DIY culture is a fundamental part of the music industry, it’s weird to think about it that way to because, asides from being largely illegal, for so long it seemed like it was going down the tubes and we were going to lose control of it all. When the music industry got really out of hand in the 80s and 90s it seemed like DIY culture was dead, but now that there is no money in the music industry (At least in regards to the mainstream) DIY is back and bigger than ever – but what does this mean for your band, how should we approach the upcoming storm that we must all embrace if we want to take our careers further?
We are at a point where even the friendliest bars are asking for a minimum of two hundred bucks to play a show. Now that’s fine – in fact there’s nothing at all wrong with that, people need to be paid, that’s part of how venues work. That being said – DIY venues traditionally cost nothing, or very little, to play and are a huge part of what should make your band move forward. Instead of relying on expensive venues to play, it makes a lot more sense to me at least to have your band play a few DIY spots along the way in order to recoup funds and help to establish your place in the scene before tackling the big ones.
Here’s what matters though – in a world of increasingly diversified incomes, your band needs DIY culture in order to survive. It’s hard to find good spaces these days that will support your work and do it on the cheap, so you need to give DIY a chance. Every band to have come out of the underground in recent years owes a major debt to the DIY scene, that’s the only place nowadays that will even bother to host shows for the music we love, and even fairly major bands, groups who land on magazine covers, can be found playing dingy basements and groups who play to massive crowds at festivals have been known to play shows that were blatantly illegal. Why? Because it makes financial sense.
That being said – some bands simply don’t work in a DIY setting. If you have a special emphasis on your stage performance then a lot of smaller DIY venues simply won’t work for you. Other bands, like Agoraphobic Nosebleed or Tengger Cavalry are simply trying to breed a cult of exclusivity. (Admittedly with Tengger Cavalry the theatricality is a big part of it too) This is crucial to those bands’ image and rightfully so. That being said – the odds that your band are in this category are relatively small – and in fact, playing DIY shows, in the current climate, can boost your authenticity.
We all know that in this day and age authenticity is crucial to selling your band. Remember, when you sell your music today you are trying to market to a generation who have been marketed too their whole lives. People can spot a phony because they’ve been training at it since they were babies, and it’s going to only get worse from here. If you’re not in it one hundred percent and showing off your dedication to the scene with DIY ethics and a simple understanding of how punk and hardcore permanently altered underground music then it might just be too late for you.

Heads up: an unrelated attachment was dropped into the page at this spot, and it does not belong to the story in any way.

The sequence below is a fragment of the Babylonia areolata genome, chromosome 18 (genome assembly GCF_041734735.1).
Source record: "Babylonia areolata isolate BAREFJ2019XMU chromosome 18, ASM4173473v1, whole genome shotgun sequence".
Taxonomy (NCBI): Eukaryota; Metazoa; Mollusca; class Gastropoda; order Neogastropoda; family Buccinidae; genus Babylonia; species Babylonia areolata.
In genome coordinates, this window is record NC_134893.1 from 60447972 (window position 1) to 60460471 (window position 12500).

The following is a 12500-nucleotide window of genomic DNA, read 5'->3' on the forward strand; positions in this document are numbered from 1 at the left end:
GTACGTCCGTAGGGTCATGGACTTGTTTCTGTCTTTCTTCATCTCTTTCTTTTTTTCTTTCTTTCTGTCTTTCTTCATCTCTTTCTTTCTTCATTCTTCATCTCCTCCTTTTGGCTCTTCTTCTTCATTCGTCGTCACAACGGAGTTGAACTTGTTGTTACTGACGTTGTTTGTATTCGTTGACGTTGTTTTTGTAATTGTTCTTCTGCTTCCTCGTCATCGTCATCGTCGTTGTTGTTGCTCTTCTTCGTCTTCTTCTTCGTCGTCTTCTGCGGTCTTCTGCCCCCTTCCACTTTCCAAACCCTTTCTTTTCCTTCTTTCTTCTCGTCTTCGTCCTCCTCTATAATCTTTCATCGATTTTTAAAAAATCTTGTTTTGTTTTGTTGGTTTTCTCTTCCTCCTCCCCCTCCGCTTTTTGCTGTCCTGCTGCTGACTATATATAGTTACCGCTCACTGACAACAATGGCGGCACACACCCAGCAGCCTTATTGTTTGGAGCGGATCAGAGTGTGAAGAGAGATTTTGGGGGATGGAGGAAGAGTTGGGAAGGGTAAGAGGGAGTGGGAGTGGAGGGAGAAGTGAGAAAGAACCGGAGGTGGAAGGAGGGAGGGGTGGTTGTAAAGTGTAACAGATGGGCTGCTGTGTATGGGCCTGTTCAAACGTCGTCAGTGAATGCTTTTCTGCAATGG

The DIY scene is roaring back, every few months a cool new spot will open up in your city. A veritable DIY revolution is overtaking the world as more and more folks are open to letting concerts take place in their homes. As independent music becomes the norm we are entering a world where just about everyone is a part of the music industry to some extent, and now more than ever the fans have a tremendous impact on making things work out. This is a crucial development and means that people are getting ready to move towards a world that is entirely DIY.
Is this actually going to happen in the near future? Probably not – but the trends seem to suggest that great things are coming. People are increasingly socially liberal and I think there is a greater level of appreciation of the arts manifesting itself in the millennial generation. You need to take advantage of this and the new found clemency that we are all benefiting from. This is perhaps the first time in the history of music that people are starting to get a sense of what artists are worth and want to do things to help make paying them possible.
DIY culture is a fickle thing and certainly a hard one to master. Everything relies on your reputation and your ability to prove that you’re good people, but perhaps it’s better that way. I personally really like that we are all working together, striving for a better tomorrow and reveling in the promise of a more exciting scene. It’s a weird thing that we’ve built up and all come to rely on, but it is also a fundamental part of how the industry works now and the smart record labels understand that. If you’re a band, you more than likely need DIY, and if the people around you don’t realize that, it might be time for you to move on.
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